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Help! I don't understand scenes!

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Old 10-27-2010, 10:56 AM
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Icon9 Help! I don't understand scenes!


Up until recently, I had no interest in writing fiction. Most of my writing thus far has been essays, opinion, and first-person vignettes from my life a la David Sedaris, but I'm sick and tired of writing about reality. I've been mercilessly picking apart my favorite books, and I think I'm close to understanding how it works. I have a good handle on writing a plot (I just picked up the book Plot & Structure by James Scott Bell, which is a fantastic read), but I'm still confused about one major thing:

Scenes.

I know that a chapter is a series of scenes woven together one after another, but I'm still not too certain about a few things.

I've read that a scene is a body of text consisting of action, dialog, and description in which one thing changes to move the story forward, (i.e. two characters are standing in a room, talking, when a rock crashes through the window and lands between them) and I've read that each scene should have conflict to make it more interesting, but there are a few questions I'm desperate to know the answers to. They are:

- When a scene is over, do you just immediately pick up where the last one left off?
- How do I know when a scene should end?
- Can a scene pick up in the exact same location, with the same characters, and in the same time frame as in the previous scene?
- Does a scene have to be a specific length, or can they be any length?
- Does EVERY scene have to have conflict?

And lastly, I've read about things called "beats", but I'm not sure what they are. I know these are a lot of questions, but I've scoured the Internet and several books, but I just can't find the answers to these questions. Can you help me? I will be forever in debt. Thank you so much in advance.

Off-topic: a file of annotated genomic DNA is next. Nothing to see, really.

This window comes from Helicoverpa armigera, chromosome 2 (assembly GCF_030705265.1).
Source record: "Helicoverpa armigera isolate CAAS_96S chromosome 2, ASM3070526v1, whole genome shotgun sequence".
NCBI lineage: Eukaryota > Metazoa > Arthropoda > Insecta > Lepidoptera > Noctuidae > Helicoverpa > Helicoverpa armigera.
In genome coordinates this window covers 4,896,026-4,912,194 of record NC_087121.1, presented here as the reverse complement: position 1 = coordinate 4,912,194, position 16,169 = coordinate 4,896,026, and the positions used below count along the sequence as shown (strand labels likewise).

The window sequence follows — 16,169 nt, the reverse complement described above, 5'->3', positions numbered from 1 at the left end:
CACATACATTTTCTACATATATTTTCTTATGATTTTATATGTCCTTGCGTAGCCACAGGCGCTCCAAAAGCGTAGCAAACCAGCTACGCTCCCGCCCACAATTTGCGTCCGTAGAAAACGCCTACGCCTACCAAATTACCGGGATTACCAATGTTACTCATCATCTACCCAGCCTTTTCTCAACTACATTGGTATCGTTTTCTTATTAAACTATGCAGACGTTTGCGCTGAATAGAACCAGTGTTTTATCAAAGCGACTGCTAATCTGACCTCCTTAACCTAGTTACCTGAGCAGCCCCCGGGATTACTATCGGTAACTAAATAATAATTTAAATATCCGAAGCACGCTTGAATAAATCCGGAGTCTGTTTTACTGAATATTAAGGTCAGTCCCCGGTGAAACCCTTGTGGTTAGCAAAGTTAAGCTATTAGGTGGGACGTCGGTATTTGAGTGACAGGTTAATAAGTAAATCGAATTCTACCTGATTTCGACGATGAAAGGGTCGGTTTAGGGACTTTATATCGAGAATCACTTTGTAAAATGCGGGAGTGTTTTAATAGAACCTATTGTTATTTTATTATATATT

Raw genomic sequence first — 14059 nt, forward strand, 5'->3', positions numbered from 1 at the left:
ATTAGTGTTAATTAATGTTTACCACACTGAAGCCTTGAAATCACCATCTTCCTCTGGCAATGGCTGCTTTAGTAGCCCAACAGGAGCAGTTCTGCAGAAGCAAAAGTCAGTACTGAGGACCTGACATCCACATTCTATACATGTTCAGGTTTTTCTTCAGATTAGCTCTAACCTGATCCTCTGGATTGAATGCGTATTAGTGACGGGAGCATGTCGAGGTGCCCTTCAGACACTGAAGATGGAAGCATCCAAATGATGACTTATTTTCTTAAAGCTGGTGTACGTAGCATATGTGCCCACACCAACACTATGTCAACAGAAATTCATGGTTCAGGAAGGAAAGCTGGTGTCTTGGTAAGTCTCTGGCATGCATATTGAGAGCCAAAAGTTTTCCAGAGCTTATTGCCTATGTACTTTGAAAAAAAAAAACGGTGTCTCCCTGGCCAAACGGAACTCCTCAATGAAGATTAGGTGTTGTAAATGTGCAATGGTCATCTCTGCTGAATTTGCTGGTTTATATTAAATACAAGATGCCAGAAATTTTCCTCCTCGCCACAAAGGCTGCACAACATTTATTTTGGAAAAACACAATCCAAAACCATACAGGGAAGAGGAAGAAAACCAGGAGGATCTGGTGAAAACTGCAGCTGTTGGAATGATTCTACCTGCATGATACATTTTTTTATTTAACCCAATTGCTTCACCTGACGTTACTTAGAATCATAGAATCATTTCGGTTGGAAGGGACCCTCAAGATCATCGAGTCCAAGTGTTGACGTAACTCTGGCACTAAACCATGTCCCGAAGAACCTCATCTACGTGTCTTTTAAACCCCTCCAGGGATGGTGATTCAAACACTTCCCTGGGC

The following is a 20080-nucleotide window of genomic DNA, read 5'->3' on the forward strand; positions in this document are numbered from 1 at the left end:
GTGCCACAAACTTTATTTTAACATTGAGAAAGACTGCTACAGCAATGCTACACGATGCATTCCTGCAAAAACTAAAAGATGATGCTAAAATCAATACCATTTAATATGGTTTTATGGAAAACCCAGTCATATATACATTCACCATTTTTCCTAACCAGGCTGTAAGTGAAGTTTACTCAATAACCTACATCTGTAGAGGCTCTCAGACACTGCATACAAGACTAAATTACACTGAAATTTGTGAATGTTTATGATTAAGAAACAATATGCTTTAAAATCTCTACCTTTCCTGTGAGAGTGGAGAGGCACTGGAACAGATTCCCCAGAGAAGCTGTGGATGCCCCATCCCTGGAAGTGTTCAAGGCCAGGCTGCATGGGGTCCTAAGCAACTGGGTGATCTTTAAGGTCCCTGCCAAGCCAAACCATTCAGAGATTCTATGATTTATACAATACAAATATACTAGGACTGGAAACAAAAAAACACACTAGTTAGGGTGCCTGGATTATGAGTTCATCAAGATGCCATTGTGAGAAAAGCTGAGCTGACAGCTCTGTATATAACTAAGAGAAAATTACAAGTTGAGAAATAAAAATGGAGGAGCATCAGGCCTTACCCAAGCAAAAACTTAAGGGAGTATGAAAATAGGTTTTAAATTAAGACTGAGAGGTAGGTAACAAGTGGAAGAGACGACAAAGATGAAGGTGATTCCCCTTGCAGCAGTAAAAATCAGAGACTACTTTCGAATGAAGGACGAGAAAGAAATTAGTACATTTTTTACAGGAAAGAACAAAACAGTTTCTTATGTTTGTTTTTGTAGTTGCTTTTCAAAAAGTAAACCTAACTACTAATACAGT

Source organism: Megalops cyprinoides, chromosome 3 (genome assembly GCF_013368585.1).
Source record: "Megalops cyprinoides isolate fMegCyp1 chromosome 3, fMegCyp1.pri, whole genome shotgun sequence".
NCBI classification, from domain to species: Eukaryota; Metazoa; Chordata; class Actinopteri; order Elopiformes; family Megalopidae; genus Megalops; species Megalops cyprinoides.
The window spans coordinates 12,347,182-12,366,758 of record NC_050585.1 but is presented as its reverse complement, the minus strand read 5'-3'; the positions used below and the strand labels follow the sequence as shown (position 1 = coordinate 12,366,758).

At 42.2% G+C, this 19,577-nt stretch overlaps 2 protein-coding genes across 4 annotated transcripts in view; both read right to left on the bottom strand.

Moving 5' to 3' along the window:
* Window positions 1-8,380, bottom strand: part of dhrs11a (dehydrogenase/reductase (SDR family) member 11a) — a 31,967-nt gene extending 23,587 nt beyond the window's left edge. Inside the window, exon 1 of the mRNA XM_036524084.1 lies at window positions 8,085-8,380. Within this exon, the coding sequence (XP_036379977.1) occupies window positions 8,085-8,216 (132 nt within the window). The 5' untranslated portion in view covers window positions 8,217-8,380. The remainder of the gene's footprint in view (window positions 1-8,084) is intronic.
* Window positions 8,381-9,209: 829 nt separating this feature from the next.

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Old 10-27-2010, 01:09 PM
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I think most of your questions could be classified into style issues. I had the same trouble. I wrote ONLY scenes for my first rough draft (second and third too). Then, I was unsatisfied with the amount of emotion and tension I portrayed so in between scenes, I added the way the MC felt about the things going on around her. This also helped lead into scenes and tie them together. I like both ways and now I am having a hard time deciding which is better. One thing I can offer you is that instead of reading books on how to write a novel, read novels. Lots and lots of them. you will have no problems then.
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Old 10-27-2010, 01:45 PM
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I think you're being far more technical than you need to be. Thousands of people write perfectly good stories without knowing what a beat is.

When a scene is over, do you just immediately pick up where the last one left off?
The next scene is whatever relevent event comes next. If nothing relevent to the plot happens for two months, skip it.

- How do I know when a scene should end?
It's like a miniskirt. Long enough to cover everything, short enough to maintain interest. Knowing when a scene is over is just an instinct you have to develop.

- Can a scene pick up in the exact same location, with the same characters, and in the same time frame as in the previous scene?
If it's interesting and relevant, why not?

Does a scene have to be a specific length, or can they be any length?
They should be just as long or as short as they need to be.

- Does EVERY scene have to have conflict?
If its relevent and interesting, include it. Sometimes it may not technically be conflict, focusing on exposition and character development. It has to hold the audience's attention.
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Old 10-27-2010, 04:18 PM
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I've read about things called "beats", but I'm not sure what they are.
I can answer that one.

Beats are small bits of description or action within dialogue that give the character some trait or show where they are or what they're doing. They're basically a halfway point between the "floating head" syndrome, where there's nothing but dialogue, and bogging down the reader and the flow of a spoken interaction with too much description.